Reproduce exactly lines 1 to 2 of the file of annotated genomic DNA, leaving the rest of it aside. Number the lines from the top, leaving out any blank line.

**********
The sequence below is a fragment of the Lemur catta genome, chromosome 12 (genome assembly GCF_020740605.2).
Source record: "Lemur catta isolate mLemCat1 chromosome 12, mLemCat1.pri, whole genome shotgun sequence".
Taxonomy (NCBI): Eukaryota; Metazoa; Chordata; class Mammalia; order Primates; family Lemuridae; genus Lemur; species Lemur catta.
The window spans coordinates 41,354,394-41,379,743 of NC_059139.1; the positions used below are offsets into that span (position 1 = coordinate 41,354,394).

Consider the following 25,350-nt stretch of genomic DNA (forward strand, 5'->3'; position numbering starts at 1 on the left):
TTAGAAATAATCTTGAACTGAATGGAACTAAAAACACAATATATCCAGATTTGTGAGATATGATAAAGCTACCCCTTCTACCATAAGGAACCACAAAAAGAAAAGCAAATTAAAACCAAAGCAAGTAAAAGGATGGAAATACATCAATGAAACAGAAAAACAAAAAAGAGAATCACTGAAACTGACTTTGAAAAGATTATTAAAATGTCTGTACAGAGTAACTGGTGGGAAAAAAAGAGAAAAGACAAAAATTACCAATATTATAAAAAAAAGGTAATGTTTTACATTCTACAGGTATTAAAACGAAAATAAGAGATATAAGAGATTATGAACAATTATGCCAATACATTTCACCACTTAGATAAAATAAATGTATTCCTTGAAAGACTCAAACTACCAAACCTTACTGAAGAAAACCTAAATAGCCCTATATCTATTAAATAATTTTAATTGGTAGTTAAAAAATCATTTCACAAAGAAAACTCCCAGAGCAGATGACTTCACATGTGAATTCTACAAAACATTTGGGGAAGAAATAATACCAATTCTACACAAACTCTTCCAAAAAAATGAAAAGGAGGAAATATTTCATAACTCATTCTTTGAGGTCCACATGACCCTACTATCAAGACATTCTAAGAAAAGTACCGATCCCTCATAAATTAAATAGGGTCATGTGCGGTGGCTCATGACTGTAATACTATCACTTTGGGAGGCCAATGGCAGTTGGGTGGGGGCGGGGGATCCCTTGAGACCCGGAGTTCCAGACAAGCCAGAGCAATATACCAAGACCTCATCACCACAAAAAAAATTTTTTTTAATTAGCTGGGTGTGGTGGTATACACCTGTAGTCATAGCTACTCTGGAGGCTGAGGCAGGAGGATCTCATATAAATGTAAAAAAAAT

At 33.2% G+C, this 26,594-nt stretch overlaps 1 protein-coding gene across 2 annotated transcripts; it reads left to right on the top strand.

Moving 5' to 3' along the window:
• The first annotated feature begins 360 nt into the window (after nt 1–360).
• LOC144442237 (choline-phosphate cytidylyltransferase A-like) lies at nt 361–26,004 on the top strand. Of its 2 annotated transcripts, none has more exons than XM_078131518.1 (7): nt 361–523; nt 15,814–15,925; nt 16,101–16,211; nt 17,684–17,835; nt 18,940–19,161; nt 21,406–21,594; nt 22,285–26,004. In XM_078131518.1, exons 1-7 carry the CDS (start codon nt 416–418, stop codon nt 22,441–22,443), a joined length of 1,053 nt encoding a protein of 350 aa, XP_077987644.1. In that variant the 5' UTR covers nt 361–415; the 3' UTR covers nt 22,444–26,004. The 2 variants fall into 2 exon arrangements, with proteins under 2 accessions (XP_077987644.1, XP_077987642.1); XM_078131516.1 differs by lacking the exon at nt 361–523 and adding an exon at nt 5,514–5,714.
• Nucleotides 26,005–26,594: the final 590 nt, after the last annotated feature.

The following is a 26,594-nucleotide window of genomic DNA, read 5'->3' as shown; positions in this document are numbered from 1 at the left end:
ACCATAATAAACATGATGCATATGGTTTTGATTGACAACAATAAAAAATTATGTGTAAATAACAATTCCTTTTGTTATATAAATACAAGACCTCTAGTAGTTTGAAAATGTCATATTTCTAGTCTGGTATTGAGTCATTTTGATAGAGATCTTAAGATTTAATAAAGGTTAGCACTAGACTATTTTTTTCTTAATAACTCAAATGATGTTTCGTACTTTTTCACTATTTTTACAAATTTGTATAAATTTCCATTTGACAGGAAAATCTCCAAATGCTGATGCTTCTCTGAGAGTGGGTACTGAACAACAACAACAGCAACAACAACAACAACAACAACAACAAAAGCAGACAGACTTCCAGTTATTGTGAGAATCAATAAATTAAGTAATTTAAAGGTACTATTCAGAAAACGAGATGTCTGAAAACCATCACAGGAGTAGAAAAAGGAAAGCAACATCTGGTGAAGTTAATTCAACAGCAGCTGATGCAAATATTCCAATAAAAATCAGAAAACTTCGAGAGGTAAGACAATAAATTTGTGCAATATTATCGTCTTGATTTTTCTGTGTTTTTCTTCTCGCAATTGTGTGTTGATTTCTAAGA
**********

The sequence below is a fragment of the Lemur catta genome, chromosome 12 (genome assembly GCF_020740605.2).
Source record: "Lemur catta isolate mLemCat1 chromosome 12, mLemCat1.pri, whole genome shotgun sequence".